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Beck v. Figeac Aero North America, Inc.

United States District Court, D. Kansas

June 27, 2019

SUEANN BECK, Plaintiff,



         This case involves a motion to dismiss for failure to state a claim for which relief can be granted made by Figeac Aero North American, Inc. (“Figeac”). SueAnn Beck alleges her employer, Figeac, discriminated against her on the basis of her American national origin. For the following reasons, the Court concludes that Beck has adequately alleged that Figeac violated Title VII under the following theories: creating a hostile work environment, retaliation, and constructive discharge. However, Beck has not stated a claim that Figeac failed to conciliate because employers do not have a duty to conciliate. Therefore, Figeac Aero North American, Inc.'s motion to dismiss (Doc. 6) is granted in part and denied in part.

         I. Factual and Procedural Background[1]

         Beck worked as a buyer for Figeac from January to April, 2017. Beck, who is American, alleges that during that time her manager, Hocine Benaoum, who is French, referred to some employees as “stupid Americans, ” referred to American employees as “f*cking stupid, ” and referred to one employee as “nothing but a God D*mned American buyer.” Beck alleges that Benaoum displayed violent tendencies toward American employees but not French employees, stating that Benaoum would regularly “strike tables, walls, and other things while screaming at American employees.” Finally, Beck alleges that Benaoum placed “unworkable expectations on American employees, but not French employees.” Beck never specifies how many of the employees under Benaoum's supervision were American, French, or some other nationality.

         Beck complained to the company's Human Resources Department (“HR”) multiple times about Benaoum's conduct. According to Beck, the HR representative “acknowledged the harassment and the discrimination towards Americans” but told Beck “that's just the way [Benaoum] is.” Subsequently, on April 7, Figeac placed Beck on probation. Beck alleges the probation was “in retaliation for her complaints” against Benaoum. In response to being placed on probation, Beck quit her job with Figeac later that day.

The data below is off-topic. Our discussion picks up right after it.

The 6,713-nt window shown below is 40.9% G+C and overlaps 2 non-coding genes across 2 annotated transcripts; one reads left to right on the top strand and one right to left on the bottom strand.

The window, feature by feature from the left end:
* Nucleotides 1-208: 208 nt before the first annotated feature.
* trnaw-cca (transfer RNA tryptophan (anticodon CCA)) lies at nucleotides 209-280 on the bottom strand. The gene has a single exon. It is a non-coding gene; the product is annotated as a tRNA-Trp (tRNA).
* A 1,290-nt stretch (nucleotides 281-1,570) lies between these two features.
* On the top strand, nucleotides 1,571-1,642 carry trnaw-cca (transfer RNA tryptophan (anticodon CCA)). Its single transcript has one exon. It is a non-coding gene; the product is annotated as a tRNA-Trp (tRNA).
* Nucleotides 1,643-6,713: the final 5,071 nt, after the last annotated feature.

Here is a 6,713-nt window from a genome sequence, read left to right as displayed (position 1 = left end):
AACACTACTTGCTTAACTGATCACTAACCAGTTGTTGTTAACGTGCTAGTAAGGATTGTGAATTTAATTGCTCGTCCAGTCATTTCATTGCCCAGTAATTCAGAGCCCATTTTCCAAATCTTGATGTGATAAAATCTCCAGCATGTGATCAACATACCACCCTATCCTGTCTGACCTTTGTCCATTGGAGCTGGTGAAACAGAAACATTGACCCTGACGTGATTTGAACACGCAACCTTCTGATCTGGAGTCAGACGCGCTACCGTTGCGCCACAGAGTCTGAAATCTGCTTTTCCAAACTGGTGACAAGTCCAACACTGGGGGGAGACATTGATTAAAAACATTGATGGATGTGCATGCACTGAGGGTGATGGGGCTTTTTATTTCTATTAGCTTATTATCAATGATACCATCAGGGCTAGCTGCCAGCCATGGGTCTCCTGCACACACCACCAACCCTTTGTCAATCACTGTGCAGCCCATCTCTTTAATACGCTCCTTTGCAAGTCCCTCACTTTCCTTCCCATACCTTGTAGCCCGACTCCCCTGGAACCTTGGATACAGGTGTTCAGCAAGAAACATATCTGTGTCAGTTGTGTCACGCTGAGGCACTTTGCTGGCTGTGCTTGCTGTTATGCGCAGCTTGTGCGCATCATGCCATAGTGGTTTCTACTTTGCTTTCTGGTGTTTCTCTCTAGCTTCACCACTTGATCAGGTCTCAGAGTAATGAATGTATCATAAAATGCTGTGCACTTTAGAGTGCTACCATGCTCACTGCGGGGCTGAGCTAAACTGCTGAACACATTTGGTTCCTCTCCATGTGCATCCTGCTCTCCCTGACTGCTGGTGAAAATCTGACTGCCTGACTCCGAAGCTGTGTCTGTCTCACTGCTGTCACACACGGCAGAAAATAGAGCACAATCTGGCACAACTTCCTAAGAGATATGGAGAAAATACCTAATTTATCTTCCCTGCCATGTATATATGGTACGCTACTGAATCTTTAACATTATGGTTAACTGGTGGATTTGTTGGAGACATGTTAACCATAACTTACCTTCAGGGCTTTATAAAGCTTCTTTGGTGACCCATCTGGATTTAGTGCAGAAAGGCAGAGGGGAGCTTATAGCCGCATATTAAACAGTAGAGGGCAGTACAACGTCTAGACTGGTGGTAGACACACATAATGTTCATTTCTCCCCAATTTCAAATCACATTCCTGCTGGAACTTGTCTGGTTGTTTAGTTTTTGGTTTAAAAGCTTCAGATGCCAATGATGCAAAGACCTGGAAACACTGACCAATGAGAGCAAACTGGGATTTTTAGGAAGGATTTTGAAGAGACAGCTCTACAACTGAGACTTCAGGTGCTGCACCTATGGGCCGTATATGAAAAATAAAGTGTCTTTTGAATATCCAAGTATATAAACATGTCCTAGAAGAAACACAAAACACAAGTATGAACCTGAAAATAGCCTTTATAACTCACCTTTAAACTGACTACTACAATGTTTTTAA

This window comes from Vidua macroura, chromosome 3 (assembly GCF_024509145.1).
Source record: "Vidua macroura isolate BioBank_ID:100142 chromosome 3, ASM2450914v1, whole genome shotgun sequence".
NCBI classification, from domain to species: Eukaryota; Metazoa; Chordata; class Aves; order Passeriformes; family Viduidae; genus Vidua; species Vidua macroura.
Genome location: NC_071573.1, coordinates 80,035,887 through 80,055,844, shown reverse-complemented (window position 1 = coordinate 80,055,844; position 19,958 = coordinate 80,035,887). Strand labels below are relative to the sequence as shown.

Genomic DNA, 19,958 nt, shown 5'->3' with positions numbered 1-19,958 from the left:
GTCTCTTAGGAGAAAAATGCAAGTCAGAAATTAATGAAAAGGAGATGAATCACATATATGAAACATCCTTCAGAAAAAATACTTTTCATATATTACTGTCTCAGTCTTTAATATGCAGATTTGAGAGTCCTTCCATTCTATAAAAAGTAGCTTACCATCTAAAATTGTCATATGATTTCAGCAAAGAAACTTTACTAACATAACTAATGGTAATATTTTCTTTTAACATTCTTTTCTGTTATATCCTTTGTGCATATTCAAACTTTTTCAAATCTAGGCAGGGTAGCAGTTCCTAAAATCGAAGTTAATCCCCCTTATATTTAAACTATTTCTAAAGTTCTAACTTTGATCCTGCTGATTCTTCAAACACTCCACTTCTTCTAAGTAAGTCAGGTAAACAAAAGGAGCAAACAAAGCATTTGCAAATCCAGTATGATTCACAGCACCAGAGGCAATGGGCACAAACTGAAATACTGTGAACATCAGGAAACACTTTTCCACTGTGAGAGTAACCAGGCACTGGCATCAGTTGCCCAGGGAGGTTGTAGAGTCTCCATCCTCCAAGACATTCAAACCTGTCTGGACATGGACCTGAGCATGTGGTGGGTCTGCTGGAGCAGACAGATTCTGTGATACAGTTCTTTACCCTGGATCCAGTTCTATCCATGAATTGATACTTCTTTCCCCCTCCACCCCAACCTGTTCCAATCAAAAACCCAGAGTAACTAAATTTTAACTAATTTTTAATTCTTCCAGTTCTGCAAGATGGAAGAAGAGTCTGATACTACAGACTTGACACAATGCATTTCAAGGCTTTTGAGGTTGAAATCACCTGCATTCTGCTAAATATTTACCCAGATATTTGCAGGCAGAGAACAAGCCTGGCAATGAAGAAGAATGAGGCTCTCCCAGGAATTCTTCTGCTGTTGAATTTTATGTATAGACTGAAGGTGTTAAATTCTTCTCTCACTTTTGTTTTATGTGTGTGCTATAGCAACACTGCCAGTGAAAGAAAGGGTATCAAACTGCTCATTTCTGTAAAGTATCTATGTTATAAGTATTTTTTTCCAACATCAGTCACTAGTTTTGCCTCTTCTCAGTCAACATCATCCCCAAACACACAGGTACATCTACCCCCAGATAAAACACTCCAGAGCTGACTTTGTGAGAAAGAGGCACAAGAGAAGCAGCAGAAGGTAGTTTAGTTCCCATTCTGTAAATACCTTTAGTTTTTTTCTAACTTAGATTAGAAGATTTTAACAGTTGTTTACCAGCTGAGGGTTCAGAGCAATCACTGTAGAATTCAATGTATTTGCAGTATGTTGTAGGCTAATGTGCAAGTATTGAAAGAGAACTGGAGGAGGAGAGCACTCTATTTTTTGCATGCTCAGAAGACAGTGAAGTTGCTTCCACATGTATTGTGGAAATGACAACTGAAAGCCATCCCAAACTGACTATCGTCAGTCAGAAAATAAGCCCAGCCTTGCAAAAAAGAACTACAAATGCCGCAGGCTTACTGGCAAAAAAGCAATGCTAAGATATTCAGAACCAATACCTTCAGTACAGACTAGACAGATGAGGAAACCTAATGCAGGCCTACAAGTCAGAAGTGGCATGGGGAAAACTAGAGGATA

Beck states that she has “exhausted all necessary administrative remedies.” She also states that the Kansas Human Rights Commission investigated her claims and determined that Figeac “discriminated against [Beck] on the basis of her national origin” and “retaliated against [Beck] for complaining about discrimination.”

         Beck's Complaint alleges that Figeac discriminated against her based on her American national origin in violation of Title VII of the Civil Rights Act of 1964 and the Kansas Act Against Discrimination by creating a hostile work environment. Beck alleges that when Figeac gave her probation, it was retaliating against her in violation of Title VII. Beck alleges Figeac constructively discharged her by issuing the probation and creating an extremely hostile work environment. Beck further alleges that Figeac “failed to conciliate its unlawful conduct.” Figeac moves to dismiss all claims for failure to state a claim upon which relief can be granted.

         II. Legal Standard

         Under Rule 12(b)(6), a defendant may move for dismissal of any claim for which the plaintiff has failed to state a claim upon which relief can be granted.[2] Upon such motion, the court must decide “whether the complaint contains ‘enough facts to state a claim to relief that is plausible on its face.' ”[3] A claim is facially plausible if the plaintiff pleads facts sufficient for the court to reasonably infer that the defendant is liable for the alleged misconduct.[4] The plausibility standard reflects the requirement in Rule 8 that pleadings provide defendants with fair notice of the nature of claims as well as the grounds on which each claim rests.[5] Under Rule 12(b)(6), the court must accept as true all factual allegations in the complaint, but need not afford such a presumption to legal conclusions.[6] Viewing the complaint in this manner, the court must decide whether the plaintiff's allegations give rise to more than speculative possibilities.[7] If the allegations in the complaint are “so general that they encompass a wide swath of conduct, much of it innocent, then the plaintiffs ‘have not nudged their claims across the line from conceivable to plausible.' ”[8]

         III. Analysis

         Title VII of the Civil Rights Act of 1964 and the Kansas Act Against Discrimination prohibit employment discrimination based on national origin that deprives or adversely affects an employee's status.[9] Claims under Title VII are subjected to the burden-shifting framework from McDonnell Douglas Corporation v. Green.[10] Under this framework, the plaintiff must first establish a prima facie case of discrimination.[11] If the plaintiff makes this initial showing, the burden shifts to the defendant to give a nondiscriminatory reason for the challenged actions.[12] If the defendant is able to provide a nondiscriminatory reason, the burden shifts back to the plaintiff to show the reason the defendant gave is a mere pretext for discrimination.[13] Here, Figeac argues Beck has failed to state a prima facie case on all of her claims.